The difference between the expressions of the spectral shift of NP doped optical fibre and FBG or distributed fibre optic sensing based on Rayleigh scattering is that there is an additional nonlinear factor of K (see Table 1). It can be seen from Eqs. (16) and (17) that the coefficient before $$K'$$ determines the deviation from the other two cases and $$K'$$ varies with $$\gamma _S$$ and $$\eta _m$$ under different wavelengths. $$\alpha$$, $$\gamma _{gold}$$, $$\gamma _{fibre}$$ are determined by the mechanical properties of the materials. For the optical fibre with 100 nm size gold NPs with $$\alpha =0.92$$, $$\gamma _{fibre}=-0.17$$, $$\gamma _{gold}=-0.40$$, $$\gamma _S$$ can be calculated and is shown in Fig. 4a. If $$\eta _m$$ is assumed to be a constant, then $$K'$$ can be calculated and is shown in Fig. 4. Although $$K'$$ varies a lot in the wavelength range, the strain applied to the optical fibre is a small strain (less than several $${0.001} {\epsilon }$$). Therefore, $$K'$$ has a negligible effect on K. The coeffiecent before $$K'$$ is shown in Fig. 4b and it is quite small when it multiplies a low volume ratio (f). If $$f=0.001$$ is used, it is a large volume ratio so the single scattering assumption maybe not effective. Even for this case, the parameter K is almost at 1 with small variation (less than 0.2 %) within the spectra range from 400 to 1600 nm and the NP diameter range from 10 to 400 nm, so the nonlinear property of the nonlinear factor K is quite small when the volume ratio of the NPs in the optical fibre is small which is in this case $$K\approx 1$$. Therefore, for the following case study of different sizes and volume ratios of NPs in different gauge lengths, K is set to 1 for simplification. Then, the characteristic spectra were obtained using Eq. (15). The wavelength range was from 1545 to 1555 nm and the wavelength resolution used for simulation was 1 pm. The strain was set at 100 με. The gold NPs were seeded in the specific gauge lengths with their concentrations.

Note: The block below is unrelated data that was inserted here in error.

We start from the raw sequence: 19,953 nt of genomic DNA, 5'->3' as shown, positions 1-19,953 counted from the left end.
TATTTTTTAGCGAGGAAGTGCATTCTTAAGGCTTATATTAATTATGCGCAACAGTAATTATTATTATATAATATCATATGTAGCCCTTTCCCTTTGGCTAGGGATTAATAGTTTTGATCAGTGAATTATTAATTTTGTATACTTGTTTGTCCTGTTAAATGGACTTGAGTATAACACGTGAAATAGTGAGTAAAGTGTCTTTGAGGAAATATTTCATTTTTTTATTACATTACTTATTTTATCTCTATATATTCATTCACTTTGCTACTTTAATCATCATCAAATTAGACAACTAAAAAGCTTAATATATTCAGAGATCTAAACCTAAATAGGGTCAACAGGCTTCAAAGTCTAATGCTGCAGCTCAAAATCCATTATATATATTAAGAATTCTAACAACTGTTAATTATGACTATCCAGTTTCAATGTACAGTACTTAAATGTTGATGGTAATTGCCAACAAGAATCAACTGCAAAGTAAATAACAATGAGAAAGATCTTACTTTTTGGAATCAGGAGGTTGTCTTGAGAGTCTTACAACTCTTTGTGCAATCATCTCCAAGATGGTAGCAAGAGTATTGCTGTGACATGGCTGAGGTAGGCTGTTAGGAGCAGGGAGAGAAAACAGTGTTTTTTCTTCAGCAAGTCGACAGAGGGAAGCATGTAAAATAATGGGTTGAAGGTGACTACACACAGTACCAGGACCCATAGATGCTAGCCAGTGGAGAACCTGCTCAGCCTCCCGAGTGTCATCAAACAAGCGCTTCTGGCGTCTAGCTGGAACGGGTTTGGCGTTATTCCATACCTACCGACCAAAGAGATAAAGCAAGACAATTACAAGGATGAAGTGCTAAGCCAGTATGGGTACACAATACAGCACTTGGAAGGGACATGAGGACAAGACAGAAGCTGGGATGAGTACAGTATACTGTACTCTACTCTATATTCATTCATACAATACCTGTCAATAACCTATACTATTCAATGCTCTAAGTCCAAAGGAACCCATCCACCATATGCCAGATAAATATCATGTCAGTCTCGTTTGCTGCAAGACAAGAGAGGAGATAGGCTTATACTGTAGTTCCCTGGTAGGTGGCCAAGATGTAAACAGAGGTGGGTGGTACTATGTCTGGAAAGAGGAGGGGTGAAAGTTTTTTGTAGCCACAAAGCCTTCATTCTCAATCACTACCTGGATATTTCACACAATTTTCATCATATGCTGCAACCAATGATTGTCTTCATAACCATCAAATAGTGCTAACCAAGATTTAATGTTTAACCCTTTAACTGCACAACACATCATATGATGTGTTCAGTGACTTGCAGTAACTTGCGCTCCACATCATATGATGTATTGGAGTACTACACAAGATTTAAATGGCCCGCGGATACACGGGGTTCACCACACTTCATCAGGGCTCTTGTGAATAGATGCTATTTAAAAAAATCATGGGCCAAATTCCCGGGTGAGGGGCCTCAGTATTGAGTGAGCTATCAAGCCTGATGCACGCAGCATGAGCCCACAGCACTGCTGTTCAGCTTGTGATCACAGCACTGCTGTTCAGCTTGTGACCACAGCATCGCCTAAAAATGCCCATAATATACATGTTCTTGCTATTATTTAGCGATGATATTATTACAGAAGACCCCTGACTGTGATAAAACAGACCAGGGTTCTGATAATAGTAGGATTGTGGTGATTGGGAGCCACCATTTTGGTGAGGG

Figure 5 shows two cases of different size gold NPs with different volume ratio in different gauge lengths. Note: the spectra have been normalised by the maximum values. Figure 5a shows the case of 200 nm gold NP with 100 NPs in 1.0690 cm gauge length. In this case, the single scattering length is 41.4476 cm and the concentration of gold NP is $$1.3198 \times {10{^8}} \,\hbox {mL}{^{-1}}$$. The gauge length is smaller than the single scattering length. Therefore, the major components of the light scattered in the gauge length is single scattered light. Figure 5b shows the case of 400 nm gold NP with 100 NPs in 0.1069 cm gauge length, whose single scattering length is 0.2021 cm and for a concentration of gold NP is $$1.3198 \times {10{^9}} \,\hbox {mL}{^{-1}}$$. The red lines shown in Fig. 5a,b are the spectra under strain 0. The blue lines are the spectra under 100 με. It can be seen that there is a red shift of the spectra under 100 με. The red shift values are about 124 pm for both cases. To compare the original spectra and the spectra under the spectral shift, the spectra with black lines show the spectra with -124 pm shift. The spectra after the translational movement match the original spectra well in Fig. 5a,b. The shift directions are labelled with black arrows. There are slightly more differences between the spectra of red lines and black lines. One reason for the differences is that the intensity of the backscattered light by the NPs is influenced by the RI change of the optical fibre.

Comparing Fig. 5a,b, it can be seen that the density of the spectra are different. There are more spectral fluctuations within the wavelength range for Fig. 5a than the spectral fluctuation in Fig. 5b. The spectra fluctuation numbers are different for different sizes of NPs, volume ratios and gauge lengths.

In order to evaluate the spectral density quantitatively, the spectra were transferred to the wavenumber domain (space frequency) by Fourier transform and then by setting a threshold to obtain a period number for evaluating the spectral density. The period number was defined as the threshold space frequency multiplied the wavelength range, so it is a dimensionless value to evaluate the spectra fluctuation property.

The embedded graphs in Fig. 5 show the results of the spectra after Fourier transform under strain 0 for evaluating the spectral density. The spectra with averaged intensity value of 0 in the wavelength domain were transferred to the wavenumber domain. The threshold of 1/e was set to evaluate the spectra fluctuation property. The red stars are the first points that meet the requirement of being above the threshold from the high space-frequency side. The period number of the spectra in Fig. 5a is larger than the spectra in Fig. 5b which is consistent with the results seen from the wavelength domain directly.